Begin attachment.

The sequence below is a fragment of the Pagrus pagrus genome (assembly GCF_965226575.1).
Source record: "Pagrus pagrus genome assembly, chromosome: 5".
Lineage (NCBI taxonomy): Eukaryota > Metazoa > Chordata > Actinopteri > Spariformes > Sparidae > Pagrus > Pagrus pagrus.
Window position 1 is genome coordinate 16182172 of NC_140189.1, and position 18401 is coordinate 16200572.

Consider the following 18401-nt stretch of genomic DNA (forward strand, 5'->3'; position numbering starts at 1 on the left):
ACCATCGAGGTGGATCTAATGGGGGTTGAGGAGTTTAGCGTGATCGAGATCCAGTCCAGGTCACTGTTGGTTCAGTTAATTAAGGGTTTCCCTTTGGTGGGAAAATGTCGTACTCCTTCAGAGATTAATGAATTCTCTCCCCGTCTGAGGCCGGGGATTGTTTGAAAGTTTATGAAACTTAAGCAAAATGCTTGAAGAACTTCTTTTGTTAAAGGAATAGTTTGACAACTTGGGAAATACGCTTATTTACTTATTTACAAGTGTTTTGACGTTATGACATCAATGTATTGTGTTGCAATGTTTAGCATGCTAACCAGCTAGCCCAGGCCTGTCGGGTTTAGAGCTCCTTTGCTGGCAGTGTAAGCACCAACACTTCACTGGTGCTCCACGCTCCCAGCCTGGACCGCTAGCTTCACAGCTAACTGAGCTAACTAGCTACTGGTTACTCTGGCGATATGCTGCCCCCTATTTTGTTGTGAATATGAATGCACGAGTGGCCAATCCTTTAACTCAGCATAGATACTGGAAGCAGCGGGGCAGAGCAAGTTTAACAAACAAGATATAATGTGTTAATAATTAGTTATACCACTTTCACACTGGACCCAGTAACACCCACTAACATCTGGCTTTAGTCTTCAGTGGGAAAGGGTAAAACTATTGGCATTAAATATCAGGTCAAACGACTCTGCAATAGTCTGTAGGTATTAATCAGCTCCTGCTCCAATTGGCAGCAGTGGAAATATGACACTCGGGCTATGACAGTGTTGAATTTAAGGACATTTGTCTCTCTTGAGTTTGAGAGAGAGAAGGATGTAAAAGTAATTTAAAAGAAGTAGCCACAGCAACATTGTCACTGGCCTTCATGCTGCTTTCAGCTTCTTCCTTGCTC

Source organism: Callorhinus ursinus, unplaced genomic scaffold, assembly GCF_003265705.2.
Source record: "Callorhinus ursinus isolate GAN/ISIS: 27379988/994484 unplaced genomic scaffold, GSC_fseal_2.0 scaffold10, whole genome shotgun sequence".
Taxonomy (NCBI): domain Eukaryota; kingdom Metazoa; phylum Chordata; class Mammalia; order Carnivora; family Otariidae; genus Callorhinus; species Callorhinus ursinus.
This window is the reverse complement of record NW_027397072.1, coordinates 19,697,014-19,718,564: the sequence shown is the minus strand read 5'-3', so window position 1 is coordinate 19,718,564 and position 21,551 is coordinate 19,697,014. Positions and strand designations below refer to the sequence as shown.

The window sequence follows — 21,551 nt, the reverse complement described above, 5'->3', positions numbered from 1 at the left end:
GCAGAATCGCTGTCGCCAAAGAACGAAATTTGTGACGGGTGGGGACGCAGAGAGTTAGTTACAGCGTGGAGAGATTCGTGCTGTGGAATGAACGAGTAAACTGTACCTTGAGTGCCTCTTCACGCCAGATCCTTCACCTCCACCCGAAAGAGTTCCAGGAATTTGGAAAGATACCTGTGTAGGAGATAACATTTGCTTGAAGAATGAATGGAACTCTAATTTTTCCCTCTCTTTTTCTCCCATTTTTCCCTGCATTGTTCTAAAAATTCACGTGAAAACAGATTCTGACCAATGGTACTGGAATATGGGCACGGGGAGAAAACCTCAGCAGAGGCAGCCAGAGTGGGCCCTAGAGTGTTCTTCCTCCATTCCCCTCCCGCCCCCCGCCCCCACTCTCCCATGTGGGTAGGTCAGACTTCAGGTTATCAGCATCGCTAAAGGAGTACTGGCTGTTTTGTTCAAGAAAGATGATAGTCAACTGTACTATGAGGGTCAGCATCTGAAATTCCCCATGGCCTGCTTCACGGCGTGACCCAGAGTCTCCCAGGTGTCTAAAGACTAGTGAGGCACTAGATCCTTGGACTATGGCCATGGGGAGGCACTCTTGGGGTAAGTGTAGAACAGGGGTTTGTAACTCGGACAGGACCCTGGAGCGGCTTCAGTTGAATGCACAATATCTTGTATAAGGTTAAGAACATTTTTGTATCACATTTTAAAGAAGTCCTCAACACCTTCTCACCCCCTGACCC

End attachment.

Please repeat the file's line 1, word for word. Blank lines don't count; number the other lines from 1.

The sequence below is a fragment of the Pagrus pagrus genome (assembly GCF_965226575.1).